Have you ever tried to eat a crispy, chocolate chunk cookie and found it to be extremely difficult? It is not difficult to consume because it has been over-baked to an extreme degree; instead it is difficult because your throat is wincing in pain every time you try to swallow the cookie down your throat. If you have recently experienced an event like this, you may have tonsillitis. Tonsillitis is an infection in the pair of tonsils that are above and behind the tongue.
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Causes and Risk Factors

Tonsils are fleshy clusters of lymphatic tissue on both sides of the back of the throat that fight germs that enter the body through the mouth. In most cases, tonsillitis is caused by viruses that frequently affect the respiratory (breathing) system. They include the flu (influenza) virus, the parainfluenza virus (which causes laryngitis and croup), the adenovirus, the enterovirus, and the rhinovirus. It may also be caused by the same virus that causes strep throat (the Epstein-Barr virus) or the bacteria that cause mononucleosis (Streptococcus pyogenes). A fungal or parasitical infection rarely causes tonsillitis.

Tonsillitis is a contagious disease and it can spread through the air in the form of droplets when an infected person breathes, coughs, or sneezes. Inhaling these droplets or coming into contact with objects that have been infected by these droplets can cause tonsillitis in healthy individuals.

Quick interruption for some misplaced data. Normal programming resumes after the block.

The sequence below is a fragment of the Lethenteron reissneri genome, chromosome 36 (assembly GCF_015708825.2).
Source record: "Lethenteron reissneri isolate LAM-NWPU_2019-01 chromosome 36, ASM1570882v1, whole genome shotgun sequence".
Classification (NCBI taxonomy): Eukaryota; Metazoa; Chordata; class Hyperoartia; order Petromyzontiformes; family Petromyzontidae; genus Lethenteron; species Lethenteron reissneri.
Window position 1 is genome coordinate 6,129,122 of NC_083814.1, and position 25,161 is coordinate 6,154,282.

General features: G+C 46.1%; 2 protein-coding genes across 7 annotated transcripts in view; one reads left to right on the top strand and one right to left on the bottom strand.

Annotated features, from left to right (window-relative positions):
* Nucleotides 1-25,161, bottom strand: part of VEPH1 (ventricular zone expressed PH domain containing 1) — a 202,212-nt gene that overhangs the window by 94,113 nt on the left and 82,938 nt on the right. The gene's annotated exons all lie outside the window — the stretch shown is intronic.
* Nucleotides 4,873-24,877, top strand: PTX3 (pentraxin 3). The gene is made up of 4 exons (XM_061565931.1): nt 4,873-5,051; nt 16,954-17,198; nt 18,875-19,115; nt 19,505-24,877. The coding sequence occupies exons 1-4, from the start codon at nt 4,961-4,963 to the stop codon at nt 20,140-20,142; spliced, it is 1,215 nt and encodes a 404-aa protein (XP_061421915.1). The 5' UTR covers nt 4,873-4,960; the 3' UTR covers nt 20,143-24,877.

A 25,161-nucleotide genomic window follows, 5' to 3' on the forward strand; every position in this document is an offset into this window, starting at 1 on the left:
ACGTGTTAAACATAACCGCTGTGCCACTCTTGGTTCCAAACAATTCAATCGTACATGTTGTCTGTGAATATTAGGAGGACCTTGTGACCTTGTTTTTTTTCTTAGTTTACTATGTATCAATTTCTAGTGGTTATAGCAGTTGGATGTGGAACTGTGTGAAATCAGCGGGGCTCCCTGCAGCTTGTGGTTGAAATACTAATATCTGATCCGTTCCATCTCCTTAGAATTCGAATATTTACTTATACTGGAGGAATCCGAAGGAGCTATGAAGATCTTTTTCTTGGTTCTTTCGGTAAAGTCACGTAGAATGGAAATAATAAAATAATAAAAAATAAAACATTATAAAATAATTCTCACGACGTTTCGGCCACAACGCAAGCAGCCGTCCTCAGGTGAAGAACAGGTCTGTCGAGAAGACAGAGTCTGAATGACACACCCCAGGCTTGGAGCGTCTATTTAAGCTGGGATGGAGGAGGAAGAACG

Tonsils are most likely to become infected during the winter season, and particularly when viral infections inflict common colds. Children are more vulnerable to tonsillitis because they may become infected in schools, child care facilities, and places where they may come into contact with infected children.

Symptoms of Tonsillitis

Individuals who are suffering from tonsillitis have difficultly in swallowing their saliva. Tonsillitis causes the patient to have a painful and sore throat, which makes it hard for him or her to eat, drink, or swallow anything. Mild fever, tonsils growing larger, more red, and tender, swelling and pain in the tonsils and glands in the neck, formation of yellow or whitish spots on tonsils, cracked or hoarse voice, and in some extreme cases ulcers and pus on the tonsils are some indicators of infection in the tonsils. Tonsillitis that is caused by viral infection may be cured within a few days. However, bacterial tonsillitis may be bothersome for a couple of weeks.

Preventing Tonsillitis
The best way to prevent tonsillitis is to avoid close contact with people who have tonsillitis. Here are a few additional tips to prevent developing this contagious disease:
Do not share toothbrushes with an infected individual and avoid sharing eating or drinking utensils.
Wash your hands frequently and thoroughly because this is the best way to ward off many infections, including tonsillitis.
Do not cough or sneeze in your palms. Instead, sneeze into your elbow or a tissue.
Find an appropriate child care setting for your child that follows sound hygiene practices and has clear policies about not allowing children to attend when they are ill.

Here are some useful tips to follow if you are suffering from tonsillitis:

Consume more smooth food items including fluids such as soups, juices, apple sauce, gelatin, jelly, ice cream, and custard.
Avoid spicy, oily, and junk foods as well as crunchy hard snacks.

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